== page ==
World Poetry Day was actually yesterday, but I thought we’d go ahead and keep the poetry party going with a post today! (See how I used alliteration there? That’s a poetic device.)
Some of my favorite poets are Wendell Berry, Ron Rash, Kathryn Stripling Byer, Marc Harshman, Louise McNeill, Archiblad MacLeish, W.B. Yeats . . . oh heck, why try to make such a list?
Marc Harshman is the current poet laureate of WV–CLICK for some of his work. Here’s just one line of his that positively sings to me, “. . . this ancient hillscape where no one has an anchor without a bloodline tested by rock and death’s inconveniences.”
You would do well to read a poem by any of the above. And if it’s too much trouble to look one up, here’s one of mine that was published in the Pisgah Review once upon a time:
HOW TO BURY A DOG
First, let sorrow fill you ‘til
you have to break the earth—
have to dig a deep hole where
grief can go when it falls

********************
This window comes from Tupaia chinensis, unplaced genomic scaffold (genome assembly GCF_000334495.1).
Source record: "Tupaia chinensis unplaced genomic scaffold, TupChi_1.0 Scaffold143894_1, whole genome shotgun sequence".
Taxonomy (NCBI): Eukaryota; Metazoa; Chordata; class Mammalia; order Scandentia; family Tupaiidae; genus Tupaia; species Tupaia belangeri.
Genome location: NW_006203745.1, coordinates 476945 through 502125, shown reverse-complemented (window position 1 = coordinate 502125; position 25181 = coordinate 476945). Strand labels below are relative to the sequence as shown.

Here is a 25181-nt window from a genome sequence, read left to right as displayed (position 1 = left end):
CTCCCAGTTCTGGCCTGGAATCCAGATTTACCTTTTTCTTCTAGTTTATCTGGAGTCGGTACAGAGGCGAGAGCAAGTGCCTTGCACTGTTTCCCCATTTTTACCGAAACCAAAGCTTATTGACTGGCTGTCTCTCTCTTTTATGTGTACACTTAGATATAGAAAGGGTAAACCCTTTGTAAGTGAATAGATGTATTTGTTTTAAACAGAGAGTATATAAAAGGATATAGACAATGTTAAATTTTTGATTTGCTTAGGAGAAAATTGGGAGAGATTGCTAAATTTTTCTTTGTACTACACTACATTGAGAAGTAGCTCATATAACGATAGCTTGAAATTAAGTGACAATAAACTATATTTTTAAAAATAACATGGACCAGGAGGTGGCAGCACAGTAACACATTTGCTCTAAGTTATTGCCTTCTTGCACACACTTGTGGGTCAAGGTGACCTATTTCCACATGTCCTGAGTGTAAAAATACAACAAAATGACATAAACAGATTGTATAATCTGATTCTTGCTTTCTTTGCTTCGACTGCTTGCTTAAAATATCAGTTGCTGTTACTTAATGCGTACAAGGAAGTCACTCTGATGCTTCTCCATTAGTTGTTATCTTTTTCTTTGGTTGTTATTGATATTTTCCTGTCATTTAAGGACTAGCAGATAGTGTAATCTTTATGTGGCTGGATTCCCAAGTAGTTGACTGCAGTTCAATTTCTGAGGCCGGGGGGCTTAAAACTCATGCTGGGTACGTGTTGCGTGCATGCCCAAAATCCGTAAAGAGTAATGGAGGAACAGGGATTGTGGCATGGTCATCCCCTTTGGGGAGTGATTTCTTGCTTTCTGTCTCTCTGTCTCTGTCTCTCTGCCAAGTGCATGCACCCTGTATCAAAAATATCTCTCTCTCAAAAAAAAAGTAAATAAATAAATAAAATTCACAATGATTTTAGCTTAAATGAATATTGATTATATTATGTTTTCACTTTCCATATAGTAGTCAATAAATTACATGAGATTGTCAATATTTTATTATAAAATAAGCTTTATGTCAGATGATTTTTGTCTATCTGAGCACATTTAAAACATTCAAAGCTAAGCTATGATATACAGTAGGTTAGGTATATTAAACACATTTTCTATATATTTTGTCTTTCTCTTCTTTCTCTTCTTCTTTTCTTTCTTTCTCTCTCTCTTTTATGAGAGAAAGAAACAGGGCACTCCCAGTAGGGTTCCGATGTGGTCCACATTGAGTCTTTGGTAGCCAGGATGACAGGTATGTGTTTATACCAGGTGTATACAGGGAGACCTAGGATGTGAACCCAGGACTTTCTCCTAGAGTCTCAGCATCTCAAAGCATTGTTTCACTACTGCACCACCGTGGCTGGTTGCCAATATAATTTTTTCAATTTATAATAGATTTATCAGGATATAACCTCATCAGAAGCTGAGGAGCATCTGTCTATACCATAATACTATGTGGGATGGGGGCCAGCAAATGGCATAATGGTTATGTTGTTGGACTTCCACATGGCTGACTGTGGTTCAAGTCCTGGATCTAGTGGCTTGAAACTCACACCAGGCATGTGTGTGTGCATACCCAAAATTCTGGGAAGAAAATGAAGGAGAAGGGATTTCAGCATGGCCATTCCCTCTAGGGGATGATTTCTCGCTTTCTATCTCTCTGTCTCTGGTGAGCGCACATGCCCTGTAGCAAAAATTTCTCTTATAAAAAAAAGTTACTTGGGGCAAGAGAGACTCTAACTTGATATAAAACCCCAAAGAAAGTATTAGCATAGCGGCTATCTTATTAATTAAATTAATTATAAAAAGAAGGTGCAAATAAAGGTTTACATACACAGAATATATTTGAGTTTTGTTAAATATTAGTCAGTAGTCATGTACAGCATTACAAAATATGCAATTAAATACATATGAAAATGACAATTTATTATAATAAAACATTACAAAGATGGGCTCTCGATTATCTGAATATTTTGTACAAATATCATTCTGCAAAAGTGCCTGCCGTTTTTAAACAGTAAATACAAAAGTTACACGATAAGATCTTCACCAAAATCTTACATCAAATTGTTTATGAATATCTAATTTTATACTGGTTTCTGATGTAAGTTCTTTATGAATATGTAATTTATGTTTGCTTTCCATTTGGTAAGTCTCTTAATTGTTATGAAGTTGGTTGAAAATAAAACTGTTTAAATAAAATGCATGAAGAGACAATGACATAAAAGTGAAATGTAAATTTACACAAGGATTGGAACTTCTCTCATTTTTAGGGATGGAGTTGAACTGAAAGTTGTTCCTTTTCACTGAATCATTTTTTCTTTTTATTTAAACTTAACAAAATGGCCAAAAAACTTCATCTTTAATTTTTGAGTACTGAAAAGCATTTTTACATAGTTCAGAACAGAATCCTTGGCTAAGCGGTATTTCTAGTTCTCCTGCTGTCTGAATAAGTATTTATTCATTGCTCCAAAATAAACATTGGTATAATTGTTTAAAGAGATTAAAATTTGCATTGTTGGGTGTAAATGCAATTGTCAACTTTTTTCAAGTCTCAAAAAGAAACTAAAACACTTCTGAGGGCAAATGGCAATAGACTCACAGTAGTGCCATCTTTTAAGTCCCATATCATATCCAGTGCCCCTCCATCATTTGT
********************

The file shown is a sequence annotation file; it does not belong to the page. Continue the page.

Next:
like sweat and tears.
Pile the dirt high to one side,
shovels full of wishes, rich
and sticky, clay soil and humus.
Look out for rocks and roots.
Rocks sit heavy, block progress,
make it hard to swallow—best
toss them in the weeds and go on.
Roots are trickier, growing deep
and wide—when you pull, they
just keep coming, memory tied
to memory tied to longing.
Sometimes you have to cut
these off sharp, leave them buried.
Dig deep, make sure you give
grief plenty of room and square
the corners for clarity, know that
sadness has its edges, too.
Now the easy part is done.
You will think that you can bury
the sorrow that has been pouring
into this raw place, but
you are only planting, only
covering over the seeds of sadness.
Pat loose dirt down over your grief—
do not try to hide the obvious—
and spend some time examining
what you have done.
Place smooth, worn stones all around,
arrange them for long walks, naps,
rawhide bones and silky ears.
For muddy feet and rides in cars.
They will stay here for a long, long time.
If you have done your work well,
you will find sorrow’s winter crust
pierced by something like peace,
something like contentment.
And then one day, joy will push soft,
purple petals into the light.